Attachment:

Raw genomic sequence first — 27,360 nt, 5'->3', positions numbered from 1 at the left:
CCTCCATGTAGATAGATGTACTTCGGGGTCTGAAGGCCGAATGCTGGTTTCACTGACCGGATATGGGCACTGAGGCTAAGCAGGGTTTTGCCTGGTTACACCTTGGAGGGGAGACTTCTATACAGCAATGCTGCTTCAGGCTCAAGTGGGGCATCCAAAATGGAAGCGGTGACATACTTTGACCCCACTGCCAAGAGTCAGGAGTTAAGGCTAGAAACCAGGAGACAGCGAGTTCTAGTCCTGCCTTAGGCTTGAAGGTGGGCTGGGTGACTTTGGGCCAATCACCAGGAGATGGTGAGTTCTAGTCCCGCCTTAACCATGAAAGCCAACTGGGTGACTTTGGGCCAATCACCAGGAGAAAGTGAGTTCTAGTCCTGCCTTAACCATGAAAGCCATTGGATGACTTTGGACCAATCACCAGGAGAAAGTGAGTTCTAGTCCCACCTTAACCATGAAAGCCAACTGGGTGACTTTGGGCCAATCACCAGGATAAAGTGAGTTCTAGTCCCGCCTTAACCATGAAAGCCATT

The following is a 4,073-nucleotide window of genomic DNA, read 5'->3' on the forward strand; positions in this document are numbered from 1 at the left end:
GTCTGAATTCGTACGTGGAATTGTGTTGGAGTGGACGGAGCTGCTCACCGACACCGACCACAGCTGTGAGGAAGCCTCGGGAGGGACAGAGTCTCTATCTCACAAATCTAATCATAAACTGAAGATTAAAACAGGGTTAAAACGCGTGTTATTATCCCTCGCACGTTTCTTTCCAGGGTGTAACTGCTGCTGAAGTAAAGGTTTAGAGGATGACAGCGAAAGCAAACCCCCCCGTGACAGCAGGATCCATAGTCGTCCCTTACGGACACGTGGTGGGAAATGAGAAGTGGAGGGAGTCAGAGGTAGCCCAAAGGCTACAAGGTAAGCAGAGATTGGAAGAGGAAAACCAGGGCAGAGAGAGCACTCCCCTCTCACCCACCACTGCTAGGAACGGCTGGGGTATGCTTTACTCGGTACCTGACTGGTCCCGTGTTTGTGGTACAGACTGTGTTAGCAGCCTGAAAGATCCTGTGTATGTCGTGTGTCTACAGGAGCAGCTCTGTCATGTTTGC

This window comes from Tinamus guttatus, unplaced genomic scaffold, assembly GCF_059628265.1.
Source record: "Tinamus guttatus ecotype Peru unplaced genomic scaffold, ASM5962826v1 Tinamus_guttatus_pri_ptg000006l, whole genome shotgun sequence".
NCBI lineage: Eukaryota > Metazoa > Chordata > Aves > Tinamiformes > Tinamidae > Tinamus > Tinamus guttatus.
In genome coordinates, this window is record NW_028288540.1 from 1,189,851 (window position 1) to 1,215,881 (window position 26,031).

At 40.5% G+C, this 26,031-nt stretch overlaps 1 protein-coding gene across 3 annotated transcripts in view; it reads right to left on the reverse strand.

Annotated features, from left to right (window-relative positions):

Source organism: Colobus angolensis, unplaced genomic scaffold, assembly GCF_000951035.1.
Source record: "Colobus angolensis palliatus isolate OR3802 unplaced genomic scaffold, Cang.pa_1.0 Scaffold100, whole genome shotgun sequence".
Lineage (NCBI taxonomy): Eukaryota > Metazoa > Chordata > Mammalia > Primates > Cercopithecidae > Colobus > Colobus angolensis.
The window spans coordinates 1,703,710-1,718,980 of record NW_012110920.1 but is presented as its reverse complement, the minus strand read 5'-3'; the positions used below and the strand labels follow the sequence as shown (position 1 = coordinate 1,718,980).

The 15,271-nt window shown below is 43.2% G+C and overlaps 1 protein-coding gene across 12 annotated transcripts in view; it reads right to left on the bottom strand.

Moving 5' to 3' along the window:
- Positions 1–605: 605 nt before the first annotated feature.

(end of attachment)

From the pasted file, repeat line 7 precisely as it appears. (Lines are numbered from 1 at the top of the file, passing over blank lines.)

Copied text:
NCBI lineage: Eukaryota > Metazoa > Chordata > Aves > Tinamiformes > Tinamidae > Tinamus > Tinamus guttatus.